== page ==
Rheumatoid Arthritis of the Hand

Rheumatoid arthritis affects the synovial tissue of your hand, or the cells that normally lubricate the joints. It most commonly affects the wrist and finger knuckles. Rheumatoid arthritis of the hand causes the joint tissue lining to become inflamed and swollen, resulting in a sausage-shaped finger. The swelling may stretch the cartilage and bone, and the tissue may stretch the surrounding ligaments. This will result in visual deformity and overall instability.

Treating Rheumatoid Arthritis of the Hand

Rheumatoid arthritis of the hand inflames the tendons and joints in your hand. Medications can be prescribed to decrease the inflammation, as well as reduce pain. They may even slow the progression of the disease. Several new disease-modifying treatment medications may also help suppress the body’s immune system to reduce pain and inflammation. To help relieve pain and protect your joints, you may be referred to a hand therapist for exercises and instruction on how to use your hand in alternate ways that are not as painful.

In some Rheumatoid arthritis cases, preventative surgery is recommended and may include: removing nodules and releasing pressure on tendons. If a tendon has ruptured, your hand surgeon will be able to repair it with a tendon transfer or graft. Surgery to treat the joints in the hand that are affected by rheumatoid arthritis include: joint replacements, removal of the inflamed joint linings, and possibly removal of the damaged bone. Your hand surgeon will help you decide on the most effective and necessary treatment option.

Arthritis in Hands Altoona & Eau Claire

Arthritis literally means “inflamed joint.” Normally a joint consists of two smooth, cartilage-covered bone surfaces that fit together and move smoothly against one another. Arthritis results when these smooth surfaces become irregular and don’t fit well together anymore–they wear out. Often, arthritis in hands symptoms is gradual. For questions about arthritis in hands treatment in Eau Claire, Altoona, and Chippewa Falls contact Dr. Berschback today.

Arthritis in hands symptoms include:

  • Joint pain in fingers, thumb or wrist
  • Finger stiffness or swelling
  • Loss of motion  in hand joints or muscles
  • Growth of bony bumps around joints

Each hand has 19 bones, plus 8 small bones, and the two forearm bones that form the wrist. Arthritis in hands can be both painful and disabling. The most common forms of arthritis of the hand are osteoarthritis, post-traumatic arthritis (after an injury), and rheumatoid arthritis.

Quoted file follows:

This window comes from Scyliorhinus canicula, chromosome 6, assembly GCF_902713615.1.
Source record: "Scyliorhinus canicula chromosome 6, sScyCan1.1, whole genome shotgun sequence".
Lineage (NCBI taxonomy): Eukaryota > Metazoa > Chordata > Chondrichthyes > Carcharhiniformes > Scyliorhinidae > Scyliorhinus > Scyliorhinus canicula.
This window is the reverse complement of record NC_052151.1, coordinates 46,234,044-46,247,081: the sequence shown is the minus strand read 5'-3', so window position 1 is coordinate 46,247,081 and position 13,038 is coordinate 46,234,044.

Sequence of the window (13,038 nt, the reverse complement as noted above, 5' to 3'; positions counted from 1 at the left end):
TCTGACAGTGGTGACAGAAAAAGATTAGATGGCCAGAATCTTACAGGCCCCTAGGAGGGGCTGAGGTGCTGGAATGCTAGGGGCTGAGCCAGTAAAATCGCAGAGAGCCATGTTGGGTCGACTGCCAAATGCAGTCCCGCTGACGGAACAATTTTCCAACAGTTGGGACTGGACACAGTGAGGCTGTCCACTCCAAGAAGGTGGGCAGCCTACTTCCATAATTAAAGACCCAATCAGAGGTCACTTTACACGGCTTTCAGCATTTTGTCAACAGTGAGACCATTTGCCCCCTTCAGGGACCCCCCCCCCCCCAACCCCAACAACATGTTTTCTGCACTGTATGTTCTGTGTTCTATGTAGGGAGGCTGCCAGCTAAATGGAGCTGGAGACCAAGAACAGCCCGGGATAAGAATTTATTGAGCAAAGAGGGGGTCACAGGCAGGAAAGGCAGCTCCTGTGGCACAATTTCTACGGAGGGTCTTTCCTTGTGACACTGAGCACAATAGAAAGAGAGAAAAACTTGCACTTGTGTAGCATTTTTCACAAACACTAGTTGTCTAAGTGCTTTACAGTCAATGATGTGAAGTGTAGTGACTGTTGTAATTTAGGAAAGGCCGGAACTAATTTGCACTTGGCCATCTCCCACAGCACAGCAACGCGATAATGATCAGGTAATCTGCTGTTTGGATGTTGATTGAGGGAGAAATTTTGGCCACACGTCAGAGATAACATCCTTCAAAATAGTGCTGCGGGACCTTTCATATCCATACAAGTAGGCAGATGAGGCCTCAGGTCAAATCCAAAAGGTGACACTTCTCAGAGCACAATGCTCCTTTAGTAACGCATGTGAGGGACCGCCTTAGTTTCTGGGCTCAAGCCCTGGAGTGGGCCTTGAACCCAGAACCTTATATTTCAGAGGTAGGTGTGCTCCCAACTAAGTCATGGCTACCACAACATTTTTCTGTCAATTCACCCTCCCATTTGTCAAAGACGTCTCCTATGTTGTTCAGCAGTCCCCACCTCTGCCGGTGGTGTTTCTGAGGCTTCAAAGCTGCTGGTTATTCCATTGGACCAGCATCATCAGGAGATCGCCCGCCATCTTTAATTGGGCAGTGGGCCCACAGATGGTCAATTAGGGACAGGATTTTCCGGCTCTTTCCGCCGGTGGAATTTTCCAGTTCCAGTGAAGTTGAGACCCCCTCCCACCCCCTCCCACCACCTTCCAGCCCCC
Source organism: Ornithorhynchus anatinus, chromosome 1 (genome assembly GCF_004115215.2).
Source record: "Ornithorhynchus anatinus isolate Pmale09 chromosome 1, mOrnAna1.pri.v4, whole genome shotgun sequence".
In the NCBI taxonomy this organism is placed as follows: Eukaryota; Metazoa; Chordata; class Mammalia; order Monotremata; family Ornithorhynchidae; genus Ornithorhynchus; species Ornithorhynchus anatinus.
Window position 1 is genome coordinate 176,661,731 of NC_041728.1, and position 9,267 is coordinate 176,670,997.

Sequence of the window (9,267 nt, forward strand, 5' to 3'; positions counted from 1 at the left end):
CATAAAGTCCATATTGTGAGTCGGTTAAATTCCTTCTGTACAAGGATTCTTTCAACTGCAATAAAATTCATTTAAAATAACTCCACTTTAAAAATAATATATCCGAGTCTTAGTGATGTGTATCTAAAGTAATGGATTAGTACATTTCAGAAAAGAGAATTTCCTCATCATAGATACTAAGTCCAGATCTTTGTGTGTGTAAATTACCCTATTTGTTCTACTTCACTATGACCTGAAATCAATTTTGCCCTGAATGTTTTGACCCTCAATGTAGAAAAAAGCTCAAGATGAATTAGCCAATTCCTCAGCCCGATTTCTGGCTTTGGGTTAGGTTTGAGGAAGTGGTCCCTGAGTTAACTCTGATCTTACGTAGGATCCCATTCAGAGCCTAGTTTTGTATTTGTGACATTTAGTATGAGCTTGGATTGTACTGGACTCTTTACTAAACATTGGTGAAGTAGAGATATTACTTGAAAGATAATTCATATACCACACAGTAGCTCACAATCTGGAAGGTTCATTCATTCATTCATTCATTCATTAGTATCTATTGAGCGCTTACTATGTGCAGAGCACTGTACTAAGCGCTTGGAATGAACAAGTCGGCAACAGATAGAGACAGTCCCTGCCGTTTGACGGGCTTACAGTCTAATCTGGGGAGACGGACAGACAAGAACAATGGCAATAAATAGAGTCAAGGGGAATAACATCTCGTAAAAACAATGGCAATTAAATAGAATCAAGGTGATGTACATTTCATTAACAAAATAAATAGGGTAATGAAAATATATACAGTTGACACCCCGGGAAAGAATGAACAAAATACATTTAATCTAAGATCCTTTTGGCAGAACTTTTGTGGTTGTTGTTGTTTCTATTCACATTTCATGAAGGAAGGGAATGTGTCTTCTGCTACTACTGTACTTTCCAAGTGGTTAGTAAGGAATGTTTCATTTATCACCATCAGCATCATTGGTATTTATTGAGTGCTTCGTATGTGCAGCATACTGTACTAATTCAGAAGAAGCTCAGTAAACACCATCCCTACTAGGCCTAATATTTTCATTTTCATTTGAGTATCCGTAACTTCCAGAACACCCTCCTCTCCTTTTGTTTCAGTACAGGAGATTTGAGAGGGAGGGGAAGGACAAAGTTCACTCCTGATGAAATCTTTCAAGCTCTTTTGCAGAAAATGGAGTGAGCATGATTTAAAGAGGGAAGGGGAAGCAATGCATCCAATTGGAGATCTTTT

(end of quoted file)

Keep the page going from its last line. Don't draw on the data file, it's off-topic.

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Arthritis of the Thumb

In a normal joint, cartilage covers the end of the bones to serve as a shock absorber to allow smooth, pain-free movement. In osteoarthritis the cartilage layer wears out. This produces direct contact between the bones and produces pain and deformity. One of the most common joints to develop osteoarthritis in the hand is the base of the thumb. The thumb basal joint, also known as the carpometacarpal joint, is a saddle-shaped joint that is formed by a small bone of the wrist and the first bone of the thumb. Pressure and movement, such as twisting, will produce pain at the joint in the form of a grinding sensation.

Treatment of Arthritis of the Thumb

Thumb Arthritis will usually respond to non-surgical care. Medication, splinting, and limited cortisone injections may help alleviate pain. Patients with advanced disease or who fail non-surgical treatment may be candidates for surgical reconstruction. Surgical procedures include removal of arthritic bone and joint reconstruction (arthroplasty), joint fusion, bone realignment, and arthroscopy in some cases. A consultation with your hand surgeon will help decide the best option for you.

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Boutonnière Deformity

Boutonnière deformity is a common extensor tendon injury. Boutonnière deformity is a condition resulting from a cut or tear in the tendon of the middle joint of your finger. This prevents your finger from straightening and requires a splint. Splinting the middle joint of an injured finger is necessary in order to treat boutonnière deformity. Stitches are needed occasionally, when the tendon has been cut or torn. If the deformity is not treated, the finger may become more bent and stiffen to this position permanently. Typically, splints should be worn for four to eight weeks, or to the length your hand doctor recommends.

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De Quervain’s Tenosynovitis

De Quervain’s Tenosynovitis induces painful tendons along the thumb side of the wrist. In De Quervain syndrome, the tendon tunnel runs narrow, due to the thickening of the soft tissues. Motion in the hand and thumb causes pain, especially with grasping or twisting motions. Some patients describe the pain as inflammation; however, studies show that De Quervain syndrome is not inflammatory. Pain caused by de Quervain syndrome can affect patients of all ages and is especially common in new mothers. Symptoms develop four to eight weeks after delivery, due to possible changes in hormones and swelling.

Treating De Quervain’s Tenosynovitis Eau Claire & Altoona

Treatments for De Quervain’s Tenosynovitis may vary, based on the severity of the pain associated with it. Treatments that may relieve symptoms temporarily include splinting the thumb and wrist, as well as Tylenol or aspirin-type medications. Treatments that may alter the course of the disease include steroid injections and, in extreme cases, surgery. Surgery allows the tunnel to become open which allows more room for the tendons.

If you are suffering those De Quervain’s Tenosynovitis, Dr. Berschback can help. He is located in the Eau Claire, Altoona, and Chippewa Falls area, as well as Rice Lake and Ladysmith.

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Dupuytren’s Contracture

Dupuytren’s Contracture is a condition resulting in loss of range of motion. It is an abnormal thickening in the ring and pinky fingers that is typically inherited. This disease is often painless, but it can restrict movement and decrease ability to straighten the fingers. Your hand surgeon can help restore motion by repairing, removing, or replacing the tissue causing the contracture.